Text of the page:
As a payment solution, Powell points out, credit cards make it simple for people to pay on time without the hassle of finding your bill, writing a check and mailing or hand delivering the payment. Credit cards also make it simple for the stable owner to get paid on time. The contract between the stable and the rider can specify how the rider will be billed for lessons or on what day of the month the credit card will be charged for board.

Good Books, Good Contracts

Timely billings are one of the most critical tools stable owners can use to encourage timely payments. Business owners have to keep good records, says Teddie Salko. You should know, from an accounting standpoint, who took a lesson on a given day and who cancelled for any reason.

Stallings feels that, as a professional, she has a responsibility to give her clients a bill as detailed as the receipt they get when they shop at a retail store. They are a consumer and they have a right to know what they are buying, she says. She uses Quickbooks accounting software to prepare monthly statements that detail any pre-paid board, show fees and training fees. She also provides details on any extra services provided for the horse during the prior month, including veterinary or farrier care.

Stallings believes that a bill clearly detailing the goods and services a client is paying creates a better business environment. That, in turn, encourages clients to behave in an equally businesslike manner and to pay promptly.

And speaking of being businesslike:?Ferstman advises stable owners to give receipts for each payment they receive, and not to assume that a cancelled check is the same as a written receipt.

Clear, detailed written agreements are another valuable tool for stable owners to keep the cash flowing in a timely manner. Boarding and training contracts should be standard operating procedure, but even lesson students should sign written agreements outlining the services the stable will provide, how students will pay for them, and any other rules and regulations the stable intends to enforce.

Ferstman encourages stable owners to check their contracts to make sure that they say what the owner intends and are enforceable. For example, if a contract states that board is due on the first day of the month, does the stable owner mean that the payment must be received in the office? Or will a postmark suffice? The contract needs to be clear about what the client must do to avoid the late fee or earn the discount. If the barn has a cancellation policy for lessons, the written agreement should clearly describe what the student must do to avoid paying for missed lessons.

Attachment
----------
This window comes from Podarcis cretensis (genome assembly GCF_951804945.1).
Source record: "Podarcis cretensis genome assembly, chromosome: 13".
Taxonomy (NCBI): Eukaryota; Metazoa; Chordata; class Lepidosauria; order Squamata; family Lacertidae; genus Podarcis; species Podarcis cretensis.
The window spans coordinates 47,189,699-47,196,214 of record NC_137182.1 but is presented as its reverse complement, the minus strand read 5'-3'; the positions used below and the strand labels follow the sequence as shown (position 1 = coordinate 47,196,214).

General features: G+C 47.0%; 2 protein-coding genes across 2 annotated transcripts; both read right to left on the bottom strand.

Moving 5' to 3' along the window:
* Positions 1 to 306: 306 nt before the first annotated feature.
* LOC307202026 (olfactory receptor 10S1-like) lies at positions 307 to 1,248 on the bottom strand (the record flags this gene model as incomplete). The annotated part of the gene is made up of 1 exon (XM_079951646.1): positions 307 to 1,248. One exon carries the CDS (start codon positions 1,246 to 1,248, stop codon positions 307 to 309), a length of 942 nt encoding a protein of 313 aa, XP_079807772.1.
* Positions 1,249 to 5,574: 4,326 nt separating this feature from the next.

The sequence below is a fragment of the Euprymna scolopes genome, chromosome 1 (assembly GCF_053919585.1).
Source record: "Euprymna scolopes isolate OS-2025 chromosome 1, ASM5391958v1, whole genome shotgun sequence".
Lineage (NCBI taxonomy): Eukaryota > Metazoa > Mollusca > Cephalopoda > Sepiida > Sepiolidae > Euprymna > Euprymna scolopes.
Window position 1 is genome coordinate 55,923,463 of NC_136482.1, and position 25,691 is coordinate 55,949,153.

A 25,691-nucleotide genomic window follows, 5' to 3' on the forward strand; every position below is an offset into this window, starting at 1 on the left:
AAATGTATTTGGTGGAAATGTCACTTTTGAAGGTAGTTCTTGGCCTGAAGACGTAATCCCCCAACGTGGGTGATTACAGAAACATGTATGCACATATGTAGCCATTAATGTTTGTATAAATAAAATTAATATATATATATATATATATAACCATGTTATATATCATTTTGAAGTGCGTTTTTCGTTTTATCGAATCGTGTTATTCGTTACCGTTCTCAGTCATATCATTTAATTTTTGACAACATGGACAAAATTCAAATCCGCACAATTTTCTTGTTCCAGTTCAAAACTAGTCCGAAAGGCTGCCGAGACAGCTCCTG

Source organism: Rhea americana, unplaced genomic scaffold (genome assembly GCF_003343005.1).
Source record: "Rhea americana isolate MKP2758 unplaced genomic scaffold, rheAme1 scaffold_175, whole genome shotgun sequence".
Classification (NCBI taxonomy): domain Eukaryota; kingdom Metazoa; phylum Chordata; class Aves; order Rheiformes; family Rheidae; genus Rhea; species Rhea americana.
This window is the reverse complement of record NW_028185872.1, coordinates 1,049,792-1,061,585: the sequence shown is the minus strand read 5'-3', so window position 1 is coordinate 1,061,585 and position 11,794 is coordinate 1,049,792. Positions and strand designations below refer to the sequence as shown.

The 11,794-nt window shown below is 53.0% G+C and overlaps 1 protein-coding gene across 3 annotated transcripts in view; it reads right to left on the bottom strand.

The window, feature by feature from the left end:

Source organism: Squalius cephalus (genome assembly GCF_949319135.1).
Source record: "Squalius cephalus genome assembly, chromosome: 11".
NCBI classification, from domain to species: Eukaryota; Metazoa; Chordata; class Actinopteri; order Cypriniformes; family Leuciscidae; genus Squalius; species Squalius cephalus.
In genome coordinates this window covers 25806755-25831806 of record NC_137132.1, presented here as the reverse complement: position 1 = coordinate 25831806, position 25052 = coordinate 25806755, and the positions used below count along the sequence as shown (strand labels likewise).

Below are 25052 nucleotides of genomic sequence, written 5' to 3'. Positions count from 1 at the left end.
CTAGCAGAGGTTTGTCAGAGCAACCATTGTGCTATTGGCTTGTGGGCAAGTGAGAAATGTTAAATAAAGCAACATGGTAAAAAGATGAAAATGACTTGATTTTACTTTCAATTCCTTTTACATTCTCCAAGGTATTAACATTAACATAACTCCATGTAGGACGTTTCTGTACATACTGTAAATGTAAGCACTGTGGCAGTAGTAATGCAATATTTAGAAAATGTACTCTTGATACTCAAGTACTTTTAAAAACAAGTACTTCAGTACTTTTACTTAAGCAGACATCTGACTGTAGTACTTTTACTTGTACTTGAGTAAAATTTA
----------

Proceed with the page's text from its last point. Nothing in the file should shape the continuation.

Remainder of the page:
Written agreements are critical to getting paid because without them, the stable owner has nothing to enforce. If fees or payment terms change over time, both parties need to sign either an amendment to the previous contract or a new contract.

Written contracts that list payment terms and that make it clear the stable owner has the right to collect overdue payments by whatever means are legally available put some backbone into the stable’s business agreements. Hurley advises stable owners not to wait too long before enforcing the payment terms in their contracts. Every stable owner should know the small claims court dollar limitation in their state and make sure that they do not allow any unpaid bill to go over that amount before they take action. If the delinquent client doesn’t show up in small claims court, the stable operator can get a judgment against them which can be turned over to a collection agency.

Ferstman advises stable owners not to make exceptions to their contract terms, even for preferred clients. Forgiving one person’s late fee, or giving someone a discount when they failed to meet the requirements for earning it, erodes the integrity of the contract, she points out. What was a favor to a friend could come back to haunt you if a quarrelsome client later uses it as a reason why they, too, should be allowed to ignore contract terms. Set your payment policy, make it clear to clients you will enforce it with an even hand, and you will keep the spigot open so cash can flow more easily to your bottom line.